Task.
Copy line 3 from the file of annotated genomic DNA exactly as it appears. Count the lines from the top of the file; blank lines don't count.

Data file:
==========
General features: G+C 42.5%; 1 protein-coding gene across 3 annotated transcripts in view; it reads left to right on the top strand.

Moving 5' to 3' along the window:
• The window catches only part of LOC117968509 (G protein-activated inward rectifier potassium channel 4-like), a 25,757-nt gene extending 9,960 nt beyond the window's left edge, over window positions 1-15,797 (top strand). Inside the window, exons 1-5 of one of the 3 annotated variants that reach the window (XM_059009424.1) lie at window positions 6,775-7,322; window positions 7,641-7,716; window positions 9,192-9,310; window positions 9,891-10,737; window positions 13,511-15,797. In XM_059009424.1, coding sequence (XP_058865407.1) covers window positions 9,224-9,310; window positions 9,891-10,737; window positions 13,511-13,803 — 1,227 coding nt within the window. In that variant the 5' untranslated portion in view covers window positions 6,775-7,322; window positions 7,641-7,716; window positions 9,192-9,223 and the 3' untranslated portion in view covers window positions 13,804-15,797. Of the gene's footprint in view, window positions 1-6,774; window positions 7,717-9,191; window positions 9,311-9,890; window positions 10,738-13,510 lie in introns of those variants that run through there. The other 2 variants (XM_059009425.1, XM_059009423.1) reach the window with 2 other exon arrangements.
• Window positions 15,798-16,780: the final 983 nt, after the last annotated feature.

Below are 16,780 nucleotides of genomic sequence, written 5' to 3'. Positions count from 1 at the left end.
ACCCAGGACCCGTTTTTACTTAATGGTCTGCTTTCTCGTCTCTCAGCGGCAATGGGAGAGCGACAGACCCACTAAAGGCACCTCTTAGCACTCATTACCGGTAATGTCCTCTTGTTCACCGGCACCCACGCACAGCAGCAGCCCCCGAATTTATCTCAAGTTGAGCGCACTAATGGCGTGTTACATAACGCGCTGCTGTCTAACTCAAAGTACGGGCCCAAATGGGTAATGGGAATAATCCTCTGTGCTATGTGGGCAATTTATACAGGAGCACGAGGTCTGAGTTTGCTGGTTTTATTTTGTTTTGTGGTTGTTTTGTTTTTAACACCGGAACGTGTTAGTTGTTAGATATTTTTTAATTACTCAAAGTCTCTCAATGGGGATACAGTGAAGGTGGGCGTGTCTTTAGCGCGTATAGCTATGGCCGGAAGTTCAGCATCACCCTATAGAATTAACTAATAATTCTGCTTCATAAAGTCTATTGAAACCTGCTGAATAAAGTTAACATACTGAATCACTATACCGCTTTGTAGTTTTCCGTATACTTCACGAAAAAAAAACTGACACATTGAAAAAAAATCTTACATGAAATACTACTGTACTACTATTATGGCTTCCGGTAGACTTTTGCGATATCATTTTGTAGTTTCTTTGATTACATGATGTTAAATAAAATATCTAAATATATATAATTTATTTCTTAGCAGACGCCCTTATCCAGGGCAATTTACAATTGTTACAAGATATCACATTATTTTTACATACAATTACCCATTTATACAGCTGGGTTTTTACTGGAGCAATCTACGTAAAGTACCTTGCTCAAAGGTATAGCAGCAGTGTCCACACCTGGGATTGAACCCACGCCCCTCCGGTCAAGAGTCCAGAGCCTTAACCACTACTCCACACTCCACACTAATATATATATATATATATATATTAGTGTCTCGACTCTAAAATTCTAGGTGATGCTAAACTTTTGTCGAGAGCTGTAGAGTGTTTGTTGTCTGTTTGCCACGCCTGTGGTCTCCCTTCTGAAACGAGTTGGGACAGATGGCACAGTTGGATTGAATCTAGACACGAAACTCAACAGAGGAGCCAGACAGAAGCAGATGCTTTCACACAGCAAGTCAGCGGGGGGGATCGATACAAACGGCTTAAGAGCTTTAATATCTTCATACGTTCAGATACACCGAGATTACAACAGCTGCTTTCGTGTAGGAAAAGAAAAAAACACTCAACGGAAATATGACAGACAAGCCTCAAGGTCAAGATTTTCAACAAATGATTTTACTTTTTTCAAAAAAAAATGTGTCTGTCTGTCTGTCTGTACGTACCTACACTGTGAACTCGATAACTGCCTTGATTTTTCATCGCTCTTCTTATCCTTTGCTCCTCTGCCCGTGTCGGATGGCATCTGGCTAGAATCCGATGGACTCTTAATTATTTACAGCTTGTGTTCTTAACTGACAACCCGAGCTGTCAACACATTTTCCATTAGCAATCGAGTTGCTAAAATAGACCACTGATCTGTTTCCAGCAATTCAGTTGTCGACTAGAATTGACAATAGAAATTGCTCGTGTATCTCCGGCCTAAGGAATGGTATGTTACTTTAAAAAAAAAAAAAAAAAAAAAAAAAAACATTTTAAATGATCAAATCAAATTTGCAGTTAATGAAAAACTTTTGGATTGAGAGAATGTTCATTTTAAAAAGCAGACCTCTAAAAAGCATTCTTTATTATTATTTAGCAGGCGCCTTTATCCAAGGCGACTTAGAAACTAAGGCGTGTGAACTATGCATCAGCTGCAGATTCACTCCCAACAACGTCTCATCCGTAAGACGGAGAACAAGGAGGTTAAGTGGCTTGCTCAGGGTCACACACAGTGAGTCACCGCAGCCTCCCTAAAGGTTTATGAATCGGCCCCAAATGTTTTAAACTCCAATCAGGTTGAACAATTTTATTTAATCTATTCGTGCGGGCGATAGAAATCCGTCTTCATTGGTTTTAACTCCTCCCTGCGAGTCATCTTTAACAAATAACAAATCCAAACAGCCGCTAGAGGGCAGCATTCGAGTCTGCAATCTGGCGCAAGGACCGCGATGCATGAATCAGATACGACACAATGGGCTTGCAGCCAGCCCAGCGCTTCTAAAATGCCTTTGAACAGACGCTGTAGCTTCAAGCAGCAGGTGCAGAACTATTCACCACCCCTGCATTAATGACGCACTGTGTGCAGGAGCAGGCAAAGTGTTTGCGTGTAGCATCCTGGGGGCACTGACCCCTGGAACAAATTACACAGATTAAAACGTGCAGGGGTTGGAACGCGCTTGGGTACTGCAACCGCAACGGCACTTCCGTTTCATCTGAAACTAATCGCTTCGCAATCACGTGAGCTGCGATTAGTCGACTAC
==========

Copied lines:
• The window catches only part of LOC117968509 (G protein-activated inward rectifier potassium channel 4-like), a 25,757-nt gene extending 9,960 nt beyond the window's left edge, over window positions 1-15,797 (top strand). Inside the window, exons 1-5 of one of the 3 annotated variants that reach the window (XM_059009424.1) lie at window positions 6,775-7,322; window positions 7,641-7,716; window positions 9,192-9,310; window positions 9,891-10,737; window positions 13,511-15,797. In XM_059009424.1, coding sequence (XP_058865407.1) covers window positions 9,224-9,310; window positions 9,891-10,737; window positions 13,511-13,803 — 1,227 coding nt within the window. In that variant the 5' untranslated portion in view covers window positions 6,775-7,322; window positions 7,641-7,716; window positions 9,192-9,223 and the 3' untranslated portion in view covers window positions 13,804-15,797. Of the gene's footprint in view, window positions 1-6,774; window positions 7,717-9,191; window positions 9,311-9,890; window positions 10,738-13,510 lie in introns of those variants that run through there. The other 2 variants (XM_059009425.1, XM_059009423.1) reach the window with 2 other exon arrangements.